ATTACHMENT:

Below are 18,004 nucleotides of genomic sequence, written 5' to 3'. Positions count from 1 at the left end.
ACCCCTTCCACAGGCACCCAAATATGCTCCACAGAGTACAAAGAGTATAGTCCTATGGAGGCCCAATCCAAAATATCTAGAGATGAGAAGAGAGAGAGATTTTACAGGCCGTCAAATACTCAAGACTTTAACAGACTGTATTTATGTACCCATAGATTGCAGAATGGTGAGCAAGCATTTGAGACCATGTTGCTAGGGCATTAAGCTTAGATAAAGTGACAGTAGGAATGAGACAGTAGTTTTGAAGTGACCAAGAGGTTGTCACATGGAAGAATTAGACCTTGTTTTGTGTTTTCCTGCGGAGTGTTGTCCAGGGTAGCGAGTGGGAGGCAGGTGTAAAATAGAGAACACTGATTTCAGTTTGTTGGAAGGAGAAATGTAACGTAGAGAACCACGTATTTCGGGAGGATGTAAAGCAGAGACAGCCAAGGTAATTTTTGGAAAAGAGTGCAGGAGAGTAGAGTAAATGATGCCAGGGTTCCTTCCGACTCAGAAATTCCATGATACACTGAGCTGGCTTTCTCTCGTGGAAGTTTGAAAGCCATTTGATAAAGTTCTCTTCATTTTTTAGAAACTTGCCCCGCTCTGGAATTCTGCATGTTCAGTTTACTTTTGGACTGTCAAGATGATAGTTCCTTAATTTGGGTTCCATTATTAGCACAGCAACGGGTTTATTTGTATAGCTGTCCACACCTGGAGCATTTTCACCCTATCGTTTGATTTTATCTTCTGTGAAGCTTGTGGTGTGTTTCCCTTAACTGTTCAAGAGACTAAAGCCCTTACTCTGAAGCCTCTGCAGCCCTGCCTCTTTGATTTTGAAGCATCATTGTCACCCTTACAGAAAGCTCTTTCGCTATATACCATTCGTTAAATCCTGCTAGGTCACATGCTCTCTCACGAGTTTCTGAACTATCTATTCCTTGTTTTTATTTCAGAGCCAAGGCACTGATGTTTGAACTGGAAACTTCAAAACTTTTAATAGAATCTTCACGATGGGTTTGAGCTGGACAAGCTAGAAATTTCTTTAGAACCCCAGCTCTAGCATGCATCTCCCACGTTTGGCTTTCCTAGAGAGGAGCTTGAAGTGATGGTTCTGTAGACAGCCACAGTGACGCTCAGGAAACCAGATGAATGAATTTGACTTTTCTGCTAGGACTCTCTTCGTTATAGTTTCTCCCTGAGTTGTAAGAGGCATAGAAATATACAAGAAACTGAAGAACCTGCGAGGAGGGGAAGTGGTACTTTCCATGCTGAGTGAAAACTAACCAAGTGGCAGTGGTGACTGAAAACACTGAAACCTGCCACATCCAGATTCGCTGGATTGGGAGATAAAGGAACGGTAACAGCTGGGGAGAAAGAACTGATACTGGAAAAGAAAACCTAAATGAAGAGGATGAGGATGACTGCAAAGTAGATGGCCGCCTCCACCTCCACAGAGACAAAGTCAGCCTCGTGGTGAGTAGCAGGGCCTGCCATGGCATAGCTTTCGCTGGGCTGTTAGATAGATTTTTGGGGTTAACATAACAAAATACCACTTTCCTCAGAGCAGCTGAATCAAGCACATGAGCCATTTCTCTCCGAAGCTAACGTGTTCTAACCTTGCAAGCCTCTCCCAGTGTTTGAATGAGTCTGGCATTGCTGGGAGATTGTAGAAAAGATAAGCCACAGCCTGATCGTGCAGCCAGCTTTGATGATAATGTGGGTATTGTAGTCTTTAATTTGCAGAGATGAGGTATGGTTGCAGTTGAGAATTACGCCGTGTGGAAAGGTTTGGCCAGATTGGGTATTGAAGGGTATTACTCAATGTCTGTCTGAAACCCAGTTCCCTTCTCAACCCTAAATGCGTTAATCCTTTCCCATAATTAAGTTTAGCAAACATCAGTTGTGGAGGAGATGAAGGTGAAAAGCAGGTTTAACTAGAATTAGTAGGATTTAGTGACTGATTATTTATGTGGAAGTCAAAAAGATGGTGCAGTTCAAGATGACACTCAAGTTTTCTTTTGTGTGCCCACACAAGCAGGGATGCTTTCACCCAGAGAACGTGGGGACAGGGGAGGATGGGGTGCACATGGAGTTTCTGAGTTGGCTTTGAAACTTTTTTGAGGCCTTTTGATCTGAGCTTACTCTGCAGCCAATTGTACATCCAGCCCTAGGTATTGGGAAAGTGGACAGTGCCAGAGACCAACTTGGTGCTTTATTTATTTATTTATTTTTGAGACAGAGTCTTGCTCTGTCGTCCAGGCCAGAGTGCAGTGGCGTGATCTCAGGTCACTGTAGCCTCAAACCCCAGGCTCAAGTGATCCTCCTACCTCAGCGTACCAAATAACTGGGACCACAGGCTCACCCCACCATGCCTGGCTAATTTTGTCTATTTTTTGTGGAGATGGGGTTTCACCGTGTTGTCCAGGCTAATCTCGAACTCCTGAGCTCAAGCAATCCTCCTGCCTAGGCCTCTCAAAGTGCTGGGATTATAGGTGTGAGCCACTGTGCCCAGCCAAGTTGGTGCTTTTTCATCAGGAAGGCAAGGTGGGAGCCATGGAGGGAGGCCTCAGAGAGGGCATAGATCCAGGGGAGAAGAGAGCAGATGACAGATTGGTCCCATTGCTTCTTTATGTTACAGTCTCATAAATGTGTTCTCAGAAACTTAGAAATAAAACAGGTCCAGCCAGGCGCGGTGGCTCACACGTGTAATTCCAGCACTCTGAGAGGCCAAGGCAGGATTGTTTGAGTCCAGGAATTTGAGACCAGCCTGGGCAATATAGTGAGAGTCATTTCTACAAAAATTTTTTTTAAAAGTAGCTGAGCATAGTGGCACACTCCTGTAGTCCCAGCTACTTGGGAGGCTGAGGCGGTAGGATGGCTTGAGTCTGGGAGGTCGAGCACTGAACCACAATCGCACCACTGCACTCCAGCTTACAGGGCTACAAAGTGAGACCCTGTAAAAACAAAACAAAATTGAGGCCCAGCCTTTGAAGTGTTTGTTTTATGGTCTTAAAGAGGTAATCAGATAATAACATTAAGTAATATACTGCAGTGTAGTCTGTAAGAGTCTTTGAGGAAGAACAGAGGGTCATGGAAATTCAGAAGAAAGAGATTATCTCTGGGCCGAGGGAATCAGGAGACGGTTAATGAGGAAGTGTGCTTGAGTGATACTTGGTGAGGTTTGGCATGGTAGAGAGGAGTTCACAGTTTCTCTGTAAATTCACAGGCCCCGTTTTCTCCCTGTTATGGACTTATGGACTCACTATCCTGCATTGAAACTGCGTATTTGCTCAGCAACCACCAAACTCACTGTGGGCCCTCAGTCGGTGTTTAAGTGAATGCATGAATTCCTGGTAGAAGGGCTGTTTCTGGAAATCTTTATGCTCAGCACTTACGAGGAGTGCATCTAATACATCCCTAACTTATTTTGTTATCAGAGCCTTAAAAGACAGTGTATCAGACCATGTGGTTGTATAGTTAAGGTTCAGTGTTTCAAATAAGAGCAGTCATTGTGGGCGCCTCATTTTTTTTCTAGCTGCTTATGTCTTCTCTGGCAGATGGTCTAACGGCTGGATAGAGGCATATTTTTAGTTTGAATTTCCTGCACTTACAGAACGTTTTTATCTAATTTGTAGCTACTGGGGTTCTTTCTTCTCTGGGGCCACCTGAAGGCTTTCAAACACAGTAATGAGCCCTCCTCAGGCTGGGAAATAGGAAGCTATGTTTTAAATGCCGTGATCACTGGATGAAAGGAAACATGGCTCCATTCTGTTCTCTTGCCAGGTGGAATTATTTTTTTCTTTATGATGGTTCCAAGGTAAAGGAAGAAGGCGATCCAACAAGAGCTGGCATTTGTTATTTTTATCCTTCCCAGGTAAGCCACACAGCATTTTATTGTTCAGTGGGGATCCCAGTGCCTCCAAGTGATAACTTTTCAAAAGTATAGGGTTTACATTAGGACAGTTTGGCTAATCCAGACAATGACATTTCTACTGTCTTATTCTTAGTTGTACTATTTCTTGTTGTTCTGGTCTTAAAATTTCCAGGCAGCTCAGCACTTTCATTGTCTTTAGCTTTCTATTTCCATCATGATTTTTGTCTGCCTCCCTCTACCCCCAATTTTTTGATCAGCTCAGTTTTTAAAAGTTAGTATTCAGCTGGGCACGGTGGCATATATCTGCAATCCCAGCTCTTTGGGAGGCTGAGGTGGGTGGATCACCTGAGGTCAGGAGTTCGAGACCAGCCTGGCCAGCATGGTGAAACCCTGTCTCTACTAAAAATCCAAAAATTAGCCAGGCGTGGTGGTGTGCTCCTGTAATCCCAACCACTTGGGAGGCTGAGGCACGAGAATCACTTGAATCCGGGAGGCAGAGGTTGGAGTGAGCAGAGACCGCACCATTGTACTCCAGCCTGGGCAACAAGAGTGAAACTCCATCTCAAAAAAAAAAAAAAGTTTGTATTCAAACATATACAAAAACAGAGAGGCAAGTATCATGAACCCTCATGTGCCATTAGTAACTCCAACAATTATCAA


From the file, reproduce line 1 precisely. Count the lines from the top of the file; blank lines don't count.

Below are 18,004 nucleotides of genomic sequence, written 5' to 3'. Positions count from 1 at the left end.